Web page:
LORETTA HASKELL (Word Count: 643)
“Much madness is divinest sense
I asked no other thing
The soul selects her own society,
The banquet of abstemiousness
To help our bleaker parts
Too sullied for the hell
As if my brain had split
And if forgetting, recollecting
The farthest thunder that I heard.
Are friends delight or pain?
Riches were good.
I wonder if it hurts to live,
Finite to fail, but infinite to venture.
Impaled him on her fiercest stakes—
And if I don’t, the little Bird
Yet blamed the fate that fractured, less
Replenished, --faith cannot.
Till sudden I perceived it stir,--
Wisdom is becoming more viewed
Life, and Death, and Giants
Our lives are Swiss,--
Besides, the deepest cellar
To hang our head ostensibly,
The bone that has no marrow;
The brain is deeper than the sea,
Or a disgrace.
To fail with land in sight,
A thing that cannot ignite
The past is such a curious creature,
Salubrious hours are given,
I must not put my foot amiss
So slowly and cautiously;
Had there been no sharp subtraction
How sleek the woe appears.
With infinite affection
The distant strains of triumph
Our blank is scorning.
Hundreds have lost, indeed,
Have ventured all upon a throw;
Forty gone down together
If I can stop one heart from breaking,
I might have chanced that way!
‘T is but the ecstasy of death,
The heart asks pleasure first,
In just the dress his century wore;
The mighty merchant smiled.
Unmoved, she notes the chariot’s pausing
A pair of spectacles ajar just stir—
Grief, hills, eternity:
To fight aloud is very brave.
That we can touch the spaces,
And get the dimples ready,
Till we are less afraid;
Pain has an element of blank;
From tankards scooped in pearl;
He ate and drank the precious words,
I had no time to hate, because
My little craft was lost!
Whether to isles enchanted
In that immortal copy
The brain without its groove
I’m nobody! Who are you?
To lips long parching, next to mine,
The nearest dream recedes, unrealized.
The shapes, though, were similar,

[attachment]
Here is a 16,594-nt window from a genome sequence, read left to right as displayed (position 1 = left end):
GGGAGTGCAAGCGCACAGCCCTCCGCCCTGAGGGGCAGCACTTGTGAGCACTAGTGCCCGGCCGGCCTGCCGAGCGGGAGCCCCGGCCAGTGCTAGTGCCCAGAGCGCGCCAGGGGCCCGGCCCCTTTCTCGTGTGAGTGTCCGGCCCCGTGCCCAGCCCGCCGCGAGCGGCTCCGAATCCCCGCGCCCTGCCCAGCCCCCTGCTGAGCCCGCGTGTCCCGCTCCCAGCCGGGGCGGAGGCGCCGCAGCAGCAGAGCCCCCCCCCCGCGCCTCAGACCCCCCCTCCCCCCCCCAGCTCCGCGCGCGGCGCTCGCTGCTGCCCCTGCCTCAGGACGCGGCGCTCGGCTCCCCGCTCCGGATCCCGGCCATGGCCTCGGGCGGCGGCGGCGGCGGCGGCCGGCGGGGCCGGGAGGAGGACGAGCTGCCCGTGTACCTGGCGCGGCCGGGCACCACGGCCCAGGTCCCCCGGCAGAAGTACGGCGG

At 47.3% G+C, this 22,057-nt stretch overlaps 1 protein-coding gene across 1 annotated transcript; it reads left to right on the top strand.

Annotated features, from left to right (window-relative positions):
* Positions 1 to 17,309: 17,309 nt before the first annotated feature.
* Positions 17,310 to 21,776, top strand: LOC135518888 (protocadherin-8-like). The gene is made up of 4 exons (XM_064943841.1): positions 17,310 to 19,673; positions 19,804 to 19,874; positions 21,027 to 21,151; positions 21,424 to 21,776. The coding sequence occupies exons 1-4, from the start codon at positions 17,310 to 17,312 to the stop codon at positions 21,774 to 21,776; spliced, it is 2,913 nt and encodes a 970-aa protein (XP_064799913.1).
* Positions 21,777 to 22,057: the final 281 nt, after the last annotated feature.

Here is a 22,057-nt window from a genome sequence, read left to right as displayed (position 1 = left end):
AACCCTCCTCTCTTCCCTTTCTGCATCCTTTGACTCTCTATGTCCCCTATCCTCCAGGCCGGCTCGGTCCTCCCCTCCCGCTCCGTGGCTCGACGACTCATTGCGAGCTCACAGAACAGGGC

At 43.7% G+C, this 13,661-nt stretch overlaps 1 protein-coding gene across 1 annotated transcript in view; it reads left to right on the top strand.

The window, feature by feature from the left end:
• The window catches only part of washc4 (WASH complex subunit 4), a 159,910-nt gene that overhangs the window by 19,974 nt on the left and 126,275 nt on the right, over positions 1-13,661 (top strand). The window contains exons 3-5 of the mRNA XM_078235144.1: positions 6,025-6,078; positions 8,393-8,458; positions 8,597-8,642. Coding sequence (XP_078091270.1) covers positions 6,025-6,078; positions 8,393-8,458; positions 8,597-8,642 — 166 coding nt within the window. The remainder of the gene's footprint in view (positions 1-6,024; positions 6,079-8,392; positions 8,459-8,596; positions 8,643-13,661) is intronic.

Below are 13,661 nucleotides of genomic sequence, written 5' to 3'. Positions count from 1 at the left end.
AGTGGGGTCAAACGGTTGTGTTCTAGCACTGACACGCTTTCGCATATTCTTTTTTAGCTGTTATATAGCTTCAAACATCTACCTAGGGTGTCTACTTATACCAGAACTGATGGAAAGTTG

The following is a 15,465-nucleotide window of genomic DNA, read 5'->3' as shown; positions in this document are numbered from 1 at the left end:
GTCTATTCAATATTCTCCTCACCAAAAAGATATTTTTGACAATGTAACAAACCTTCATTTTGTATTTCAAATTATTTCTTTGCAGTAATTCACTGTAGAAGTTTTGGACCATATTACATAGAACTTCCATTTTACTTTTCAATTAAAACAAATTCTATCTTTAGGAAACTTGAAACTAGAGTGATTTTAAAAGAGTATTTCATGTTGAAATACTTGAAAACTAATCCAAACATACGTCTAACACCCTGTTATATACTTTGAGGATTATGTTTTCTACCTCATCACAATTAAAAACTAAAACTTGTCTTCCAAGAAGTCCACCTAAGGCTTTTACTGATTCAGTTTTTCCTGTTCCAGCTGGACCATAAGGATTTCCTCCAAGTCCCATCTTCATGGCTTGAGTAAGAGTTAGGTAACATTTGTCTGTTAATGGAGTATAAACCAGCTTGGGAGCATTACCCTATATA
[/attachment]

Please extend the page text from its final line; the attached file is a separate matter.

And that defies me,--as a hand
Hope is the thing with feathers
Refining these impatient ores
On Revolution Day?
Give balm to giants,
Without a quicker blood,
For each ecstatic instant
The martyrs even trod,
And so, upon this wise I prayed,--
As laces just reveal the surge,
The soul unto itself
Surgeons must be very careful
Around a pile of mountains,
Menagerie to me
The mountain at a given distance
Is Heaven a physician?
You left me, sweet, two legacies,--
Alter? When the hills do.
What fortitude the soul contains,
The whole of me, forever,
With half a smile and half a spurn,
You, unsuspecting, wear me too—
I did not love enough.
Where bashful flowers blow,
As if some little Arctic flower,
From spotted nooks,--
Our life, his porcelain,
As if no sail the solstice passed
These fleshless loves met,
The fathoms they abide.
Lips unused to thee,
Of all the souls that stand create
I have no life but this,
For life’s estate with you.
Sweet debt of Life,--each night to owe,
You could hear the bodice tug, behind you,
Then, glancing narrow at the wall,
Wild nights! Wild nights!
With but a single star,
Did the paradise, persuaded,
Her bodice rose and fell,
That image satisfies.
The moon is distant from the sea,
That make the circuit of the rest,
I held a jewel in my fingers
Dungeons may call, and guns implore;
So I, the undivine abode
The exponent of breath.
It was the limit of my dream,
When bumble-bees in solemn flight
Pray gather me, Anemone,
Did they forget thee?
He fumbles at your spirit
You may forget the warmth he gave,
The heart I cherished in my own
My gypsy face transfigured now
Dickinson, Emily. “The Selected Poems of Emily Dickinson.” New York: The Modern Library, 2004.